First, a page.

A year of the interview
Now with 2003 safely behind us, The Malta Financial
and Business Times takes a look back and highlights a selection of interviews
carried out over the year, which was by and large dominated by the business
community looking forward toward Maltas EU membership and competitiveness
way forward for industry
Upon his election as Federation of Industry President, Anton Borg
spoke about a range of issues affecting Maltas industrial sector,
not least of which was, at the time, the EU membership question.
Asked how he sees Maltas industrial sector competing as an EU
member with fellow accession countries, many of which carry lower wage
bills, production costs and have overland transport to the rest of the
EC, Borg answers:
"Maltas competitiveness has been under threat for many years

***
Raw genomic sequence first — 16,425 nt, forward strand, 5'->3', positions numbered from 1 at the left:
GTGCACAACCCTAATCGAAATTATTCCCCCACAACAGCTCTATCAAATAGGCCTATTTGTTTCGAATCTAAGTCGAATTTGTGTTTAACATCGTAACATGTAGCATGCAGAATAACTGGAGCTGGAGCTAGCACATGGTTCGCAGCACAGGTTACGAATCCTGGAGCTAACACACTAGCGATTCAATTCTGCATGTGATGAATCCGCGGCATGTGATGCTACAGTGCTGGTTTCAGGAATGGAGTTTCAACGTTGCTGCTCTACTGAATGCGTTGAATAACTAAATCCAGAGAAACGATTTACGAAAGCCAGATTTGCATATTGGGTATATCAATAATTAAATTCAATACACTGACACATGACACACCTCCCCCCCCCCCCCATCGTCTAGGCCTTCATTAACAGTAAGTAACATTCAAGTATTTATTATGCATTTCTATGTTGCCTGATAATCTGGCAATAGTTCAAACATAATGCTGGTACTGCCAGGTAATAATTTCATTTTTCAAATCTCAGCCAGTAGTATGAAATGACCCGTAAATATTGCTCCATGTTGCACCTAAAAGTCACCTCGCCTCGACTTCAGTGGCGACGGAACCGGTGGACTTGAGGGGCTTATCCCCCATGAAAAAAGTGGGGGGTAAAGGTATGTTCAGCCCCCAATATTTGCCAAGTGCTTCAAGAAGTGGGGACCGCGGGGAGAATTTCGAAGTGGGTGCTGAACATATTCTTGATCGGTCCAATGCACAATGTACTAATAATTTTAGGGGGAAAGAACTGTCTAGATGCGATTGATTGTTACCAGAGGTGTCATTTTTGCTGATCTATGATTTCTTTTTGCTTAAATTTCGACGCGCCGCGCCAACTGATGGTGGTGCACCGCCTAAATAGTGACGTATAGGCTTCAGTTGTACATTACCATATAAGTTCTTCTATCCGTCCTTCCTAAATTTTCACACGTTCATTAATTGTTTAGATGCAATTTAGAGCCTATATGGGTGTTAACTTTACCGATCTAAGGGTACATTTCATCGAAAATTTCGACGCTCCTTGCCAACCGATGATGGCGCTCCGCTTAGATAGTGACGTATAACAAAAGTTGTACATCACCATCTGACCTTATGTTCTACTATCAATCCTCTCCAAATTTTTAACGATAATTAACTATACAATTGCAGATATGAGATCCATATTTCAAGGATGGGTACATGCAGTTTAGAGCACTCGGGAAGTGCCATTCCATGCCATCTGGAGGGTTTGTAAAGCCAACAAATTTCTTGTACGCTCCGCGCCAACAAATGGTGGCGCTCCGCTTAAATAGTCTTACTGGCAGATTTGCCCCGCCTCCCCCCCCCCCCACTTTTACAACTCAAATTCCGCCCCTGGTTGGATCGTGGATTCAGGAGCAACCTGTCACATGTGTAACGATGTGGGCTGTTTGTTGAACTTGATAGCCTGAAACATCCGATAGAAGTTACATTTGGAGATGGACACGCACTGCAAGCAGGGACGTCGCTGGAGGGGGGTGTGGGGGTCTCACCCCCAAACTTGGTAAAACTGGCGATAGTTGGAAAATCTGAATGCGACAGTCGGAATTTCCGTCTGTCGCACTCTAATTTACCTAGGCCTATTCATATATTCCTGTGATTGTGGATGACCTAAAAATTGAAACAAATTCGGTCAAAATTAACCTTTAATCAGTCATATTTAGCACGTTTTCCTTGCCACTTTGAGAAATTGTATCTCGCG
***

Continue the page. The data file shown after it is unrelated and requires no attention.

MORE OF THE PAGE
and industry has been making an effort to overcome threats from wherever
"The same situation will continue and our enterprises will have
to continue with their efforts, whatever the outcome of the EU membership
"The increase in competition from Central and Eastern European
countries which will become EU member states is a further challenge.
Maltas industry would be in a better position to face this challenge
if the country takes the road to EU membership, as the countries of
Central and Eastern Europe are doing."
Asked what aspects of EU membership concern the FOI most and in what
respects he thinks Maltas industrial sector stands to gain from
accession, he replies:
"EU membership encompasses the whole economic and social life of
the country. It is, therefore, intrinsically linked to industry. It
affects its costs, its competitive behaviour, its relations with its
employees and its relations with society such as the environment
and the sustainability of its development.
"Through EU membership the industrial sector stands to gain from
access to new markets within the EU and to countries outside the EU
with which there are bilateral trade treaties giving free access to
products and services. The moment Malta signs on to the EU treaties
it will also sign to participate in these trade agreements and our industry
will become entitled to the same benefits.